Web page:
Saturday, May 28, 2016

Chris Potter - 1998 "Vertigo"

Shortly before the recording of Vertigo, Chris Potter suffered partial hearing loss after undergoing treatments for Ménière’s disease, an inner ear condition. Vertigo was in fact one of the symptoms he had been experiencing. Despite (or perhaps because of) the somewhat frightening circumstance that led to its title, Vertigo is Potter's most mature and expressive work to date. "Almost Home" and "Wake Up" are two of his prettiest, most memorable melodies. "Fishy" and the title track feature bass clarinet overdubs that double Scott Colley's basslines, to great effect. "Shiva" opens the record with an angular melodic line, stated in unison with utmost precision by Potter and guitarist Kurt Rosenwinkel, whose warm yet crisp tone is a delight. Drummer Billy Drummond trades 12-bar solo statements with Colley on "Long Walk, Short Pier," the first of three tracks to feature guest tenor man Joe Lovano. ("This Will Be," based on the standard "My Shining Hour," and "Modeen's Mood," a free-form tribute to drummer Paul Motian, are the other two.) "Act III, Scene I" is a rubato meditation on the most famous Shakespeare soliloquy of them all ("To be or not to be"). Even more than Unspoken, Potter's superstar session with John Scofield, Dave Holland, and Jack DeJohnette, Vertigo reveals Potter as a player and composer with an uncommonly personal vision.

Everyone nowadays wants to be a songwriter, it seems, and young Chris Potter is no exception. All of the songs on Vertigo, Potter's fifth date under his own name for Concord Jazz, were composed by the 27-year-old South Carolinian, and none of them, to these ears, serves as more than a convenient springboard for improvisation. As for the latter, it is shared primarily by Potter on tenor, bass clarinet or soprano (on "Wake Up"), guitarist Rosenwinkel and Potter's guest, Joe Lovano, who unlimbers his hard-edged, post-bop tenor on three numbers - "Long Walk, Short Pier," "This Will Be" and "Modeen's Mood" (the last dedicated to drummer Paul Motian). Potter, once a young lion, has been around for so long that he can uphold the label old veteran, even though age 30 isn't even on the horizon. His playing, once fiery and straightforward, has undergone subtle changes too; he's become mellower and more introspective, added depth as well as dissonance to the repertoire, even though he reverts often to the "more-notes-I-can-spray-the-better" school. Is the new approach more desirable? Depends on one's point of view (and how open his or her mind is to new concepts). Mine? It's open only a crack, I'm afraid. That is to say, the new and improved Potter is not displeasing but I preferred the earlier hard-boppin' model - however, that's only one person's opinion. As for Lovano, he moves easily into any given environment, and is solidly in the groove here, matching Chris stride for stride on his three numbers. The third solo voice, that of Rosenwinkel, is indeed a pleasant surprise. He knows his way around, and fares quite well whenever his turn at bat arrives. In fact, his presence is sorely missed on the only Potter/Lovano pairing - "Long Walk, Short Pier" - on which he's not included. Colley and Drummond are there largely to keep the rhythm flowing, which they do with characteristic ease and assurance. In fact, everyone plays well - although Potter and Lovano do scrape the blackboard of irksomeness from time to time - and if I were more enamored of Potter's still-developing prowess as a composer, the session would receive more than a lukewarm endorsement.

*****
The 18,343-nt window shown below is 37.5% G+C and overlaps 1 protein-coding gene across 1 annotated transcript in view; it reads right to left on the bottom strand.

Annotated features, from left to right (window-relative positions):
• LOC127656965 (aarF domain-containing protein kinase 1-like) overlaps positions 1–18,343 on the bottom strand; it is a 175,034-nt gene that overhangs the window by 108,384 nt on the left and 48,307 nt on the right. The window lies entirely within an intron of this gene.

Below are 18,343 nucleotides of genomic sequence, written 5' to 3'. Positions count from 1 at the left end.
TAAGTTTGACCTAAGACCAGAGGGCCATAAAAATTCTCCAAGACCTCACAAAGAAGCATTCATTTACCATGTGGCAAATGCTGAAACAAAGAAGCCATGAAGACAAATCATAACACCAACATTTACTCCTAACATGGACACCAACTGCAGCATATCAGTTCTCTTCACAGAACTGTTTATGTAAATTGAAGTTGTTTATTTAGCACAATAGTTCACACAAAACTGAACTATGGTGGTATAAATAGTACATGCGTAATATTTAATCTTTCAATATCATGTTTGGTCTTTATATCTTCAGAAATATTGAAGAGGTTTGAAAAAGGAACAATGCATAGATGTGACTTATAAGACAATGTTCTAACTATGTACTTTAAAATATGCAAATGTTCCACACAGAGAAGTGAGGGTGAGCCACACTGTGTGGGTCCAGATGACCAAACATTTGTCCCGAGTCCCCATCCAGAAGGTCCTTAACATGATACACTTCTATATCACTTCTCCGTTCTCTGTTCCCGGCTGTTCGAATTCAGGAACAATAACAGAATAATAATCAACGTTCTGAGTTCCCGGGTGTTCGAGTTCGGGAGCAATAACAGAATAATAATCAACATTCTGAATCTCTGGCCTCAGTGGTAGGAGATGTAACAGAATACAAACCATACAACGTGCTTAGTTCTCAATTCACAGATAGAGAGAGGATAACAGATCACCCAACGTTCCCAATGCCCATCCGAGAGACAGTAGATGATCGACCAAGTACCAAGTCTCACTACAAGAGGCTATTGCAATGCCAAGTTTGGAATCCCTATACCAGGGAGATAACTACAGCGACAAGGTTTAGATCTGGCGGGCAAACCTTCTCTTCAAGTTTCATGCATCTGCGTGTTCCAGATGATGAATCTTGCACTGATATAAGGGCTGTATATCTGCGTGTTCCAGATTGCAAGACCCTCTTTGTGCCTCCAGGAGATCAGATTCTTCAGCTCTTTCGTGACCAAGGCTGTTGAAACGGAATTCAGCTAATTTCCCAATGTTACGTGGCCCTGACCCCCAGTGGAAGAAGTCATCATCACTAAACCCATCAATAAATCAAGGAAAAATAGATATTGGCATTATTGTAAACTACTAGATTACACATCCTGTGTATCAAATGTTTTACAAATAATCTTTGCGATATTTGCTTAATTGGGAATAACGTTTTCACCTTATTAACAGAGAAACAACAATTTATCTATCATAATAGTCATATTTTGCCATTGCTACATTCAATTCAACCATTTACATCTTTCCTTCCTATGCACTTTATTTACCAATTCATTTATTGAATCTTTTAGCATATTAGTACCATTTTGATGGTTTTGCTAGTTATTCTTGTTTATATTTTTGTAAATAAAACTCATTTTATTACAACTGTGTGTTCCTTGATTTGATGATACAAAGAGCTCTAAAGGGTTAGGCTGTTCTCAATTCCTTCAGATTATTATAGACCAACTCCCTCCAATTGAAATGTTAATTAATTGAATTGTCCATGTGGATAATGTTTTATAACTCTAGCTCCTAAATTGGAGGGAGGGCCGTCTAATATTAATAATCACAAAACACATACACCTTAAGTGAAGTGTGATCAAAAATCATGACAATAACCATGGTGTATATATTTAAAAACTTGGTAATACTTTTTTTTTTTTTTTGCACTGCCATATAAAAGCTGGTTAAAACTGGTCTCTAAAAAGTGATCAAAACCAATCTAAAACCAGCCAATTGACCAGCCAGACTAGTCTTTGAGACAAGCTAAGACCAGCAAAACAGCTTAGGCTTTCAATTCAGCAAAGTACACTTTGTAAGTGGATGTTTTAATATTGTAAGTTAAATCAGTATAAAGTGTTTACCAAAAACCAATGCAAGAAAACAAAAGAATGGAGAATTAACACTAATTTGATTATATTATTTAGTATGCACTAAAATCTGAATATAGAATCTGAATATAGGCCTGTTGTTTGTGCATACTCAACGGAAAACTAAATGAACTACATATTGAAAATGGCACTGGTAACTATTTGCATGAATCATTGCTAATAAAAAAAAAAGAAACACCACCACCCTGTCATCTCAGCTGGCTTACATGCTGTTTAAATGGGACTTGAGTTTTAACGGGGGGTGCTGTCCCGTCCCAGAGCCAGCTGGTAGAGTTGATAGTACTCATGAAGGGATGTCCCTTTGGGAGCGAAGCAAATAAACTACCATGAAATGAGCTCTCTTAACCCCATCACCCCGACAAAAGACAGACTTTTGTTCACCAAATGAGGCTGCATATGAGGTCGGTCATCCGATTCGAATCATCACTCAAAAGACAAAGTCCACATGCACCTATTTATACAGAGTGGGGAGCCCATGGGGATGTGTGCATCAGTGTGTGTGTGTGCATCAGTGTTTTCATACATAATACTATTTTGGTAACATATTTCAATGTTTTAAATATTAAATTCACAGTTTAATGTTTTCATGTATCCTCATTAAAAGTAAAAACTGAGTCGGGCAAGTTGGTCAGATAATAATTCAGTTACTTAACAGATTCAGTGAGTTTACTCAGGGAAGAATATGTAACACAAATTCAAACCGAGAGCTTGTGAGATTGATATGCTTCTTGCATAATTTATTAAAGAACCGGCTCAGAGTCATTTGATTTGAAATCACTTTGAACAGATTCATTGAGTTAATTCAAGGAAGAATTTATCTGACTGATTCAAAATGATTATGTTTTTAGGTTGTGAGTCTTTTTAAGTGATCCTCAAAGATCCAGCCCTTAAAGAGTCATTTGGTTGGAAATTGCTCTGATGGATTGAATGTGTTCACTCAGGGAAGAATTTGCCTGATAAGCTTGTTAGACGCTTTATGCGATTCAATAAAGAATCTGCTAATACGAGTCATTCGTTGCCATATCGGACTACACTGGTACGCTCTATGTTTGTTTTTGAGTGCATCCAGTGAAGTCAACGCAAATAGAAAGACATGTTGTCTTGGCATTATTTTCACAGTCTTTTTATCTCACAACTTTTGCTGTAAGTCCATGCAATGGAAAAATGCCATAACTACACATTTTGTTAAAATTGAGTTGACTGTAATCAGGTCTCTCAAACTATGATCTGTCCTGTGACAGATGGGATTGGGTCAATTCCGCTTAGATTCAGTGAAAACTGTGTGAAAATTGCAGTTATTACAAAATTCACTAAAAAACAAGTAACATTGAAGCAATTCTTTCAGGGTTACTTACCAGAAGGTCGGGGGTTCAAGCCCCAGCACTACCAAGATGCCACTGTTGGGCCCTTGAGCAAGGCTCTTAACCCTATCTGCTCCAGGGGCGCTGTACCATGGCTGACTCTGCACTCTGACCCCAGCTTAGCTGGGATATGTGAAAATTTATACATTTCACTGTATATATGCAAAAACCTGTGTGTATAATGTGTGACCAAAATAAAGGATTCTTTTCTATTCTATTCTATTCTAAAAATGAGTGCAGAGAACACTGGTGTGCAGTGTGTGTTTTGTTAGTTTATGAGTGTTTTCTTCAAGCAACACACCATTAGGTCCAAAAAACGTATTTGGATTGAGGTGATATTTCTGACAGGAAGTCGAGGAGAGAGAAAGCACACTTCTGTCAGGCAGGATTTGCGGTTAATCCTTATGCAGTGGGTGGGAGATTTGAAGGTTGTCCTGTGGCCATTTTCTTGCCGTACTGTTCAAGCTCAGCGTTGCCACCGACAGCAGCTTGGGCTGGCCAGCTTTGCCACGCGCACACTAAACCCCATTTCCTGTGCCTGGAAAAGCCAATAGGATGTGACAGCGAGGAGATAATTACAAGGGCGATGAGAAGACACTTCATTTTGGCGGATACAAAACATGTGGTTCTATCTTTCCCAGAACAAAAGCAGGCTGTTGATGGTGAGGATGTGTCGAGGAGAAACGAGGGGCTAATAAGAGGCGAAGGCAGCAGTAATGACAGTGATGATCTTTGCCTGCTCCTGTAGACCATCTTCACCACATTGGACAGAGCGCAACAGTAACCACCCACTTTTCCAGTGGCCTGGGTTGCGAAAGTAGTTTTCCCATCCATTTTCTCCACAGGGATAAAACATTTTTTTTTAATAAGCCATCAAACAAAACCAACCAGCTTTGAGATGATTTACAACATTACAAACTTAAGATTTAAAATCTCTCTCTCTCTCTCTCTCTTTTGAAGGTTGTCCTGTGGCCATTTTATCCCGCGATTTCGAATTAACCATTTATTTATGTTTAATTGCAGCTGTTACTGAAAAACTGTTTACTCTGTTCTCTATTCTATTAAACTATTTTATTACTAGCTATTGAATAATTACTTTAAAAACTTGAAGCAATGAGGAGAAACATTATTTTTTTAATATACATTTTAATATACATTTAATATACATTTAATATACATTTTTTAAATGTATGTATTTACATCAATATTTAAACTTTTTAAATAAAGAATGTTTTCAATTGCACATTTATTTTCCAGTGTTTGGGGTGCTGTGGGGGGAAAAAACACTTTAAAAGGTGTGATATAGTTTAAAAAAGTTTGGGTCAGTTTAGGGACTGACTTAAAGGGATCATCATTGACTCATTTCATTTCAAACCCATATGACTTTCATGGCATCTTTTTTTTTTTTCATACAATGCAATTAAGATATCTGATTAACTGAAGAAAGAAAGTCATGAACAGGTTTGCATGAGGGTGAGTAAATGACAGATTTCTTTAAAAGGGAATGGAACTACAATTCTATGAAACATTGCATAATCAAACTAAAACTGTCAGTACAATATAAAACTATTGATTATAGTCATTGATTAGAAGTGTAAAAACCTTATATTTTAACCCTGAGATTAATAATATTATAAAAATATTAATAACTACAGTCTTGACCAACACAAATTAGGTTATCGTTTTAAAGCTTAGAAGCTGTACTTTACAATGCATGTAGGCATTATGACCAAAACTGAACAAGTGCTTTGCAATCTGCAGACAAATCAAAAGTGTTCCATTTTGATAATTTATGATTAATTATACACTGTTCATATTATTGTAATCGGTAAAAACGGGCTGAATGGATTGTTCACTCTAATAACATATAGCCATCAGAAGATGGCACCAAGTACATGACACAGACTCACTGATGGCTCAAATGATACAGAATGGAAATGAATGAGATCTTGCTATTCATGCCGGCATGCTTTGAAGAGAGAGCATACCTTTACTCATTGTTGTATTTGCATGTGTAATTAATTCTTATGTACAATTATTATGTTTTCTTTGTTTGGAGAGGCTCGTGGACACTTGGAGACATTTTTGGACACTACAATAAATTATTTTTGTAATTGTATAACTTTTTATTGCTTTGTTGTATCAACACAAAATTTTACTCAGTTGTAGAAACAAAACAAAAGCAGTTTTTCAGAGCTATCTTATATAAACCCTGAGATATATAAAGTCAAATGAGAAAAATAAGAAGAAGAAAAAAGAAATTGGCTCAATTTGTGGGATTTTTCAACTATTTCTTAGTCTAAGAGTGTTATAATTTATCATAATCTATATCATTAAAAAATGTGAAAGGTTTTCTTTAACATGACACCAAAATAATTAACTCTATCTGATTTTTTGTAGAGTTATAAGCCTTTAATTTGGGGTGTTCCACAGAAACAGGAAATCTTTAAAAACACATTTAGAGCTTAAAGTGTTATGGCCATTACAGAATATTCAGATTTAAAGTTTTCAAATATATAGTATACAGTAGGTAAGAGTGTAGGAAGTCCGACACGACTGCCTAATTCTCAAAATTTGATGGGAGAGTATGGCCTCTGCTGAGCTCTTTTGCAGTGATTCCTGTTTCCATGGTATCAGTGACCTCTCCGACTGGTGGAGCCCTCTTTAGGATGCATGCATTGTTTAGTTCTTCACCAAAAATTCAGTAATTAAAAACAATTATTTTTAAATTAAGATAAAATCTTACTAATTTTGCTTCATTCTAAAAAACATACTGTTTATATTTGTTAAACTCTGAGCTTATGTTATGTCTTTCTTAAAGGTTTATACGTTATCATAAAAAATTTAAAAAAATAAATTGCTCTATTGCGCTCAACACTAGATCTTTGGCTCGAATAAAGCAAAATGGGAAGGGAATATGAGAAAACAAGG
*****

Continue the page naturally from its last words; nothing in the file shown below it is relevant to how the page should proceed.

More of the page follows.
Chris Potter's quartet shares the spotlight both individually and in ensemble. The young tenor saxophonist (Potter turned 27 this year) turns in a dramatic set based on his own compositions. As Zan Stewart states in the liner notes, "... Potter stretches himself, his musicians and his audience, creating new and challenging music ..."Working out recently in the ensembles of trumpeter Dave Douglas, bassist Dave Holland and The Mingus Big Band, Potter continues to explore the modern mainstream. Joe Lovano joins the quartet on "This Will Be," and "Modeen's Mood," and replaces Rosenwinkel on "Long Walk, Short Pier." Potter overdubs bass clarinet on "Vertigo" and "Fishy," and piano on "Act III, Scene I."
Chis Potter plays tenor with a lush fluid tone, spontaneous creative ideas, and an openly emotional lyricism. Joe Lovano has a drier tone and is recorded on the right channel, so you can easily identify the two. Working together, Potter and Lovano converse with creative near-screeches, moans and wails, and solid empathetic, sonorous phrases. Rosenwinkel's guitar spots are creative, but in the mainstream idiom. His fresh approach remains lucid and articulate, never loud or harsh, and quite similar in character to the leader's. Colley supports the ensemble accurately, according to each composition's intent. From nonchalant walking stutter-steps to vocal-like spirals, the bassist infuses a fresh voice. Likewise, Drummond's crisp press rolls and varied drumhead textures produce welcome solo scenes. Potter changes the timbre on "Wake Up" with his soprano saxophone voice. Vertigo is atenoralbum with fresh ideas from an exciting artist. Highly recommended.
 
Track Listing:

01. Shiva
02. Vertigo
03. Long Walk, Short Pier
04. Act III, Scene I
05. Fishy
06. This Will Be
07. Almost Home
08. Modeen's Mood
09. Wake Up

  Total time (63:15).

Personnel:

Chris Potter, tenor and soprano saxophones, bass clarinet, piano
Kurt Rosenwinkel, guitar
Scott Colley, bass
Billy Drummond, drums
Joe Lovano, tenor saxophone (tracks 3, 6, 8).

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